One of the recommended places on my Kibi Plain Cycle Route map was a little over a kilometer from the Kibitsuhiko Shrine. The Kibitsu Shrine appeared to me to be a gem of the Kibi plain, loaded with beautiful and tranquil structures, gardens and trees, history, culture and mythology.
The mythology started with an evil prince who lived in a castle at the top of the nearby mountain. It seems he caused a lot of trouble for the people who lived around the Kibi kingdom. The prince of the land nearby, Prince Kibitsuhiko no Mikoto brought his army to conquer the evil prince and brought peace to this land. The area here at Kibitsu Shrine is where Prince Kibitsuhiko no Mikoto and his army camped and also from where he shot his arrows at the evil prince. This mythology is the model for the Momotaro story, a Japanese fairy tale of a little boy who came to Earth inside a giant peach and later set out with his three friends, a dog, a monkey and a pheasant in order to defeat a demon.
The first thing right in front of the main gate that you’ll see is a huge rock that Prince Kibitsuhiko no Mikoto put his arrows on. The huge rock is covered with some moss and surrounded by a low bamboo fence so no one will disturb or sit on it. After climbing two steep sets of steps and passing through two beautiful gates, I came upon the main building. Certainly there are no others like it.
The main building is one of the largest in Japan. The distinctive style and thatched roof give the building impressive character making it a gem. The wooden building and the interior are also fantastic, with huge wooden pillars and decorative metal rings supporting a complex network of beams.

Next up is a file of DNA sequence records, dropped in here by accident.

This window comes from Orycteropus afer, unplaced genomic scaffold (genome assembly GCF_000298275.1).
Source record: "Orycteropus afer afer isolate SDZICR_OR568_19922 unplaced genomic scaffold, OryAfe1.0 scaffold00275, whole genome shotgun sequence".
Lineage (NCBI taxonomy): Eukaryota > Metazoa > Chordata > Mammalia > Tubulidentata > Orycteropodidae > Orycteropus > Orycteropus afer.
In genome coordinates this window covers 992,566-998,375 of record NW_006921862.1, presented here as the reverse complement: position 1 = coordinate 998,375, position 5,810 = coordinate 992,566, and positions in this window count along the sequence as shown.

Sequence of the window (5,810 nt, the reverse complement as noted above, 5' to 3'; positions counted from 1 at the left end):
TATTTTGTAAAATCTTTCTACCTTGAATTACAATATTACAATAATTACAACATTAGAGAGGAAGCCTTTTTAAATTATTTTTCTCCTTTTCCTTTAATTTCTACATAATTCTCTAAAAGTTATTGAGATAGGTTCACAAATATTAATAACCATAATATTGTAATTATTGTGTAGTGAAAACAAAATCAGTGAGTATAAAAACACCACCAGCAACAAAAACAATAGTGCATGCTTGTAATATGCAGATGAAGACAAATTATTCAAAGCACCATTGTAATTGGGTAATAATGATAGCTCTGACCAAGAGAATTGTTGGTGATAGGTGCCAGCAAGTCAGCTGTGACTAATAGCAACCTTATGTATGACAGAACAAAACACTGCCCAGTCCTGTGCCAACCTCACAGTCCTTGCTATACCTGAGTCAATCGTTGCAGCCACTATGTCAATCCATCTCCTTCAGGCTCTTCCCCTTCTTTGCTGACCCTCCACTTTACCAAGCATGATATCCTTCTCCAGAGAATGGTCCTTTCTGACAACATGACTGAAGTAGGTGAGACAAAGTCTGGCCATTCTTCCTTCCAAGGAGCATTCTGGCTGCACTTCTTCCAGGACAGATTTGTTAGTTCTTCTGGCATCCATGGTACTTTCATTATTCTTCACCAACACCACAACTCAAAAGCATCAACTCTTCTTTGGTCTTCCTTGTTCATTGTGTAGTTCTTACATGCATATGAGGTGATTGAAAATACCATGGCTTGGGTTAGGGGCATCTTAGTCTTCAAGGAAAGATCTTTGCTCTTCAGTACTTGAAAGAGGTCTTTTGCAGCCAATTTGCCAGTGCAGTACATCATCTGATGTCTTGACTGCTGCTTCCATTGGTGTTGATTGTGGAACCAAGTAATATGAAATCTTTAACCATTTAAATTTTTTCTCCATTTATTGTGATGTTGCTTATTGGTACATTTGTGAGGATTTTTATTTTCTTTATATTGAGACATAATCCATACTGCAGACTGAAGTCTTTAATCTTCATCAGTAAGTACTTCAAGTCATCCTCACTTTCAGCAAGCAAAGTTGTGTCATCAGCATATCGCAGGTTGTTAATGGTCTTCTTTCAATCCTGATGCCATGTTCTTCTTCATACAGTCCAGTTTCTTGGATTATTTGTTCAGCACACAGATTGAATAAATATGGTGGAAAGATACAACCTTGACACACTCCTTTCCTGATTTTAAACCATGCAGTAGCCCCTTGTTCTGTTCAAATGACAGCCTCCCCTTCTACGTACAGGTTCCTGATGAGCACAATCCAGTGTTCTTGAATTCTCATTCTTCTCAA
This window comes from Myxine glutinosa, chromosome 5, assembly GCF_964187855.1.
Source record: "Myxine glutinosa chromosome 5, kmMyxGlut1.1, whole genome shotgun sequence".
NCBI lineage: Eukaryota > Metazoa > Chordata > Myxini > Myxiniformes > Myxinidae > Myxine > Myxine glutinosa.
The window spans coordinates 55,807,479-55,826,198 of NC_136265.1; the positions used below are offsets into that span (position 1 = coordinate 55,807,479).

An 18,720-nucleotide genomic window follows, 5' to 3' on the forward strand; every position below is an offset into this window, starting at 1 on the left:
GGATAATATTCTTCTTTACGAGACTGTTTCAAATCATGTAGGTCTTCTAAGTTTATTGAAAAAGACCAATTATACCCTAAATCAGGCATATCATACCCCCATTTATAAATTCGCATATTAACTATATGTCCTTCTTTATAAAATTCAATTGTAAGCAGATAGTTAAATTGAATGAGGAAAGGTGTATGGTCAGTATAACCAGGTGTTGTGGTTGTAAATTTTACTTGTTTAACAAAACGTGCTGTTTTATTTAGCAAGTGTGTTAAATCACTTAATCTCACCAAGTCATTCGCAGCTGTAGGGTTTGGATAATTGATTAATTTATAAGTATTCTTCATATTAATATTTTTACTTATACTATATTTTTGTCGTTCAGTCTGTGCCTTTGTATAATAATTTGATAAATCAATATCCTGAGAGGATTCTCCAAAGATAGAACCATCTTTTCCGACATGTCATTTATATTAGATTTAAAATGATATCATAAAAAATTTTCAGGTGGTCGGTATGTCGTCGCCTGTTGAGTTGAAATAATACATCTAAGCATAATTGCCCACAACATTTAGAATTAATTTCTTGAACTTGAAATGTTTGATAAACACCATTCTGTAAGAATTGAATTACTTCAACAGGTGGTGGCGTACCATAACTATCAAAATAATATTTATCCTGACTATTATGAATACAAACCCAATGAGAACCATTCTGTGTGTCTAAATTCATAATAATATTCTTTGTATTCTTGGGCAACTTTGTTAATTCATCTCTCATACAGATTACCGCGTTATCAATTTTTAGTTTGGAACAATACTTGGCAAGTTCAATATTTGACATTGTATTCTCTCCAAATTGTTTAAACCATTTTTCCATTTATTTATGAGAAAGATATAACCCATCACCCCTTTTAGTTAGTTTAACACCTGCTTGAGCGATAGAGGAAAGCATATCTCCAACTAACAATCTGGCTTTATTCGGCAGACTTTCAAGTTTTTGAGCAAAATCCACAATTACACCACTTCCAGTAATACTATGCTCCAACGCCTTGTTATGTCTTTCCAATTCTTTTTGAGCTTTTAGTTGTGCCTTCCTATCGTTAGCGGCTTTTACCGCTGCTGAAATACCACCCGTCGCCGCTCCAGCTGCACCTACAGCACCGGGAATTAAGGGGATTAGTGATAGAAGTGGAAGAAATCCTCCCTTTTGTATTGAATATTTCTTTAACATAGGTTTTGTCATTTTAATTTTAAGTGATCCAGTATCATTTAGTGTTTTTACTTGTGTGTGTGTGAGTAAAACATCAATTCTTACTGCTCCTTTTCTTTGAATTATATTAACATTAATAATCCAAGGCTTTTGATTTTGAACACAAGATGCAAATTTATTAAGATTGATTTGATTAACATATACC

There are a number of other attractive buildings on the shrine grounds. I spent a lot of time taking pictures of a beautiful building which had a box full of daruma dolls and the unusual shelters for hanging Ema (wooden wishing plaques). The daruma dolls are quite colourful and the Ema are interesting.
One of the Kibitsu Shrine's marvelous structures is the 400 meter covered corridor. The slightly inclined corridor is built to join the main building with the sub-shrine building. It makes for a good and peaceful stroll.
As I walked further down the corridor, I started to see a number of Japanese teens, both boys and girls, in their Kyudo (Japanese martial art of archery) uniforms resting, chatting or practicing. It turned out there is a dojo (martial arts training place) for Kyudo here. I enjoyed watching them practicing and a group of girls happily posed for me. Thank you girls!
There are a lot of things to see here at Kibitsu Shrine. I felt I would have liked to wander around the grounds some more but there were still a lot more places to see on the Kibi Plain Cycle Route. I had to take a reluctant leave. You will feel the same if you visit this marvellous shrine.